When PLS purchased Gelman in 1997, it assumed Gelman’s legal obligations under a 1992 Consent Judgment between Gelman and the state. PLS is now engaged in one of the largest groundwater purging remediations in the state and one of the biggest 1,4-dioxane clean ups in the country.

The state took PLS to court in 2000 in a dispute regarding the company’s compliance with the consent judgment. Judge Shelton then ordered PLS to clean groundwater to within state acceptable levels within five years. On top of that looming deadline, the company was hit with still another lawsuit from the city of Ann Arbor in 2004. The city is seeking compensation for damages and requesting that PLS provide a substitute water source to replace a city well allegedly contaminated by the toxic plume. The city took the Northwest Supply well (also known as the Montgomery well) off-line when tests showed the well contained trace amounts of 1,4-dioxane.

Many concerned citizens have committed that plume’s dimensions—18 million square feet and growing, three miles long and one mile wide—to memory. Called the Unit E plume, it is the deepest of several contaminated aquifers and is traveling east from Wagner Road toward the Huron River. The plume’s leading edge has passed Maple Road and Veterans Memorial Park. Groundwater in the Unit E plume has concentrations of 1,4-dioxane above the state’s generic residential and commercial I cleanup criteria of 85 parts per billion (ppb). The state has progressively moved up the cleanup criteria from three parts per billion prior to 1995, to the current level, which many believe is dangerously high. “No one has set a safe drinking water standard for 1,4-dioxane,“ says Matthew Naud, the city’s environmental coordinator. “Before the Engler Administration and legislature had changed the state standard, the cancer risk was one in one million. Under the current standard, it’s one in 100,000.“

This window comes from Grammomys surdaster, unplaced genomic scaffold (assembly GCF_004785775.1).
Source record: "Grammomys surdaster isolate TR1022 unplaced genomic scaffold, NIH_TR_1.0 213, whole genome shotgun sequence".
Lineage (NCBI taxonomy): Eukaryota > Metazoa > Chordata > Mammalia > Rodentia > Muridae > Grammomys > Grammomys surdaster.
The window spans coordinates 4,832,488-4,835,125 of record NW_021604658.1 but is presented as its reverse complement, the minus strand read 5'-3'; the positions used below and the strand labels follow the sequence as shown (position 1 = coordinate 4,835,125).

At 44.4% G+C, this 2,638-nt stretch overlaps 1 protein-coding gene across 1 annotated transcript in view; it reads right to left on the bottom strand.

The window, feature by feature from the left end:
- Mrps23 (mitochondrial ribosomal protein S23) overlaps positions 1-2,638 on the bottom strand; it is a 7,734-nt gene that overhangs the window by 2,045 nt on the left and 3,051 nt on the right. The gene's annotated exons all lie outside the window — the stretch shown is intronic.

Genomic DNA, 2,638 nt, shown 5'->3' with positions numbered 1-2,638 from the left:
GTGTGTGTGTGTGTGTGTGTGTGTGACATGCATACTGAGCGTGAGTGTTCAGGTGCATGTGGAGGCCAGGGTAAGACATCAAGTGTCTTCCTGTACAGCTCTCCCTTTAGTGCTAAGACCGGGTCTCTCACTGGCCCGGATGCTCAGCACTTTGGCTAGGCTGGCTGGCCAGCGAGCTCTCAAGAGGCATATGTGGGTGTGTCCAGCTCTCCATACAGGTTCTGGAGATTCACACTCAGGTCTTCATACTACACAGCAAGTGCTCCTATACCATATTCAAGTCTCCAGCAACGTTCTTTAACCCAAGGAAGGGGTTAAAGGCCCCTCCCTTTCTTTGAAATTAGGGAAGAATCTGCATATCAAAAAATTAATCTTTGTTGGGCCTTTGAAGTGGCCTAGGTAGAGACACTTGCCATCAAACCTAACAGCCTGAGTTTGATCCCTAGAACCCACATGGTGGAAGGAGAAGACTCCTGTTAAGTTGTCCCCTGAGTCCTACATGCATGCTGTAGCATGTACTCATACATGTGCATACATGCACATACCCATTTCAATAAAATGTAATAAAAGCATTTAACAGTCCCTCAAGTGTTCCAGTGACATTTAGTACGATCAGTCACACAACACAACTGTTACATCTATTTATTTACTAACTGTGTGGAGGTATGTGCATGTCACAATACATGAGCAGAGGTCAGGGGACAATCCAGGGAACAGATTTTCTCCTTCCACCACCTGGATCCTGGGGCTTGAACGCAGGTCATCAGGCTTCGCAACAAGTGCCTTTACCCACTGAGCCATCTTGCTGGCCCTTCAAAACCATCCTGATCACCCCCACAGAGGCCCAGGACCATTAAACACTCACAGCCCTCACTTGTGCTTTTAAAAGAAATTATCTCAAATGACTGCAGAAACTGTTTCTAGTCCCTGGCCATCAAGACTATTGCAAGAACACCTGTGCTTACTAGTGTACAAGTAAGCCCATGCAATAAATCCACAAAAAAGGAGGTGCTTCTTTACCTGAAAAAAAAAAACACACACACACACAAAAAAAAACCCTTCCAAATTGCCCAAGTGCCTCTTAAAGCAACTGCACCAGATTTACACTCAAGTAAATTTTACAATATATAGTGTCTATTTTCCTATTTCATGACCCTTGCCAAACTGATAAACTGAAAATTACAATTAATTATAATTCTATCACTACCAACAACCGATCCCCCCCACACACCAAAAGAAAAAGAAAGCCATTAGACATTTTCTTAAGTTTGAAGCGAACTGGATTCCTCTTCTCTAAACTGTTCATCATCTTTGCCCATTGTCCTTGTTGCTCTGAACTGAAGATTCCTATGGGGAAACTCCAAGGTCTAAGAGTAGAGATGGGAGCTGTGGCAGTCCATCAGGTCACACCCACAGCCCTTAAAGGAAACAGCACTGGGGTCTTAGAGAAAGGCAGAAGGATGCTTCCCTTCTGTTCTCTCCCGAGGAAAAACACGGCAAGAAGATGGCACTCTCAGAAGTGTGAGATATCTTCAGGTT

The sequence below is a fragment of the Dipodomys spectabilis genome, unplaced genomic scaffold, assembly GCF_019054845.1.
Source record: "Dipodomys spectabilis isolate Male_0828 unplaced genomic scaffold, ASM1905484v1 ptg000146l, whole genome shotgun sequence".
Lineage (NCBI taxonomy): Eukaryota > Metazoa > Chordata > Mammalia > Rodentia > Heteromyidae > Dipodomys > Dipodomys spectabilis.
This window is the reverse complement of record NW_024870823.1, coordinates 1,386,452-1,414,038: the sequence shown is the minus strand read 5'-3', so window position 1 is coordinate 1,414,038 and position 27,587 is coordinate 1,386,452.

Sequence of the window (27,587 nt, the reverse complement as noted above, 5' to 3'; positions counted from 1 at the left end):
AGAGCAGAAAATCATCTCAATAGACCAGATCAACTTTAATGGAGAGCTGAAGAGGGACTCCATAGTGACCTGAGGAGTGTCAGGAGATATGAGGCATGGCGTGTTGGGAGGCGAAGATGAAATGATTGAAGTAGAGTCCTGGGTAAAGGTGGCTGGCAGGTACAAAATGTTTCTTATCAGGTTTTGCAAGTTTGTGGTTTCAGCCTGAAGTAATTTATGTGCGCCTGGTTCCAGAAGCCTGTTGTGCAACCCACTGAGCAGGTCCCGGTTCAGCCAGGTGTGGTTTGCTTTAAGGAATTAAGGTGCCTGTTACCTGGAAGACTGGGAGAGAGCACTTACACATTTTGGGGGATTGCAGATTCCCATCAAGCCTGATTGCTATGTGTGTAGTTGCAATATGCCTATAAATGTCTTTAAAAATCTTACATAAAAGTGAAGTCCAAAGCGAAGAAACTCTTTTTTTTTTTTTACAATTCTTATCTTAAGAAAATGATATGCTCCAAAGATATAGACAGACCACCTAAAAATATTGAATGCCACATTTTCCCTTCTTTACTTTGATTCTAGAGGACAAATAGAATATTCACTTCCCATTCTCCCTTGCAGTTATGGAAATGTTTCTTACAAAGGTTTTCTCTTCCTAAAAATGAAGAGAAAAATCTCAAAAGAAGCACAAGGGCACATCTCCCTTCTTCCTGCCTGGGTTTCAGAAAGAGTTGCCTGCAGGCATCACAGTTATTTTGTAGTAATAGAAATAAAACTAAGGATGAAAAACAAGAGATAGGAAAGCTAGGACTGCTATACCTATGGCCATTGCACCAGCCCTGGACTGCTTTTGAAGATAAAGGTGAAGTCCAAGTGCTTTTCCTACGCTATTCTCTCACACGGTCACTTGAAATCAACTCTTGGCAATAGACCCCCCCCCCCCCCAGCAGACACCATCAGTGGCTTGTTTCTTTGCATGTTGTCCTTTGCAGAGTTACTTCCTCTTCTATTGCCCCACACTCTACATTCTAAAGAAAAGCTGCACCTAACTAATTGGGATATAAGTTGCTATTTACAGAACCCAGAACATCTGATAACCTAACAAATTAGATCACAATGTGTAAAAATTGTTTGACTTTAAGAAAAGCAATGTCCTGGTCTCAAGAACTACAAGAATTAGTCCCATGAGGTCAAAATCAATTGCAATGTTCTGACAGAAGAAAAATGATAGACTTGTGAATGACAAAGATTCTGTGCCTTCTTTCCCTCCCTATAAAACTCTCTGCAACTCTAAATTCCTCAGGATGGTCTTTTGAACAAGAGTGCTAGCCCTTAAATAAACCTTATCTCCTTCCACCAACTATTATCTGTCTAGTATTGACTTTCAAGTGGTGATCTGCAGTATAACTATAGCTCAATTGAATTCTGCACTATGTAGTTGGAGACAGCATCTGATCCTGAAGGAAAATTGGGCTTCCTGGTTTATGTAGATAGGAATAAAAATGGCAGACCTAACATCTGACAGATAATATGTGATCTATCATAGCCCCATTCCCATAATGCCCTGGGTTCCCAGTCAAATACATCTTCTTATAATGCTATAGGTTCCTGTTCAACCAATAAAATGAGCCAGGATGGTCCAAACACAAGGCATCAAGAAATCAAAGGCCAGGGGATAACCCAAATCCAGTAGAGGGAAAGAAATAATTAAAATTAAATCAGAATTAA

Another point of contention between environmentalists and PLS is the current treatment system which forms bromate, a hazardous byproduct. (More about that in the interview that follows.) Since 1997, PLS has been extracting contaminated groundwater from 18 wells and piping the water to the company’s treatment facility. The treated groundwater is then discharged into Honey Creek, a tributary of the Huron River. The MDEQ acknowledges that “this remediation has significantly decreased the concentration and mass of 1,4-dioxane contamination in the shallow aquifers.“

However, the state, city, and citizens’ groups believe that PSL needs to take more aggressive steps to remediate the Unit E plume and capture the escaped portion. Among the most recent moves was the court-ordered creation of a prohibition zone that bans groundwater use within the area of the contaminated aquifer. The MDEQ would have Pall compensate well users for the cost of connections to the city water system. In the following interview, Farsad Fotouhi, Pall corporate vice president for environmental engineering, describes measures the company has taken so far and explains Pall’s position on the state’s recommended remedial actions.

How did Gelman’s former manufacturing processes lead to groundwater contamination?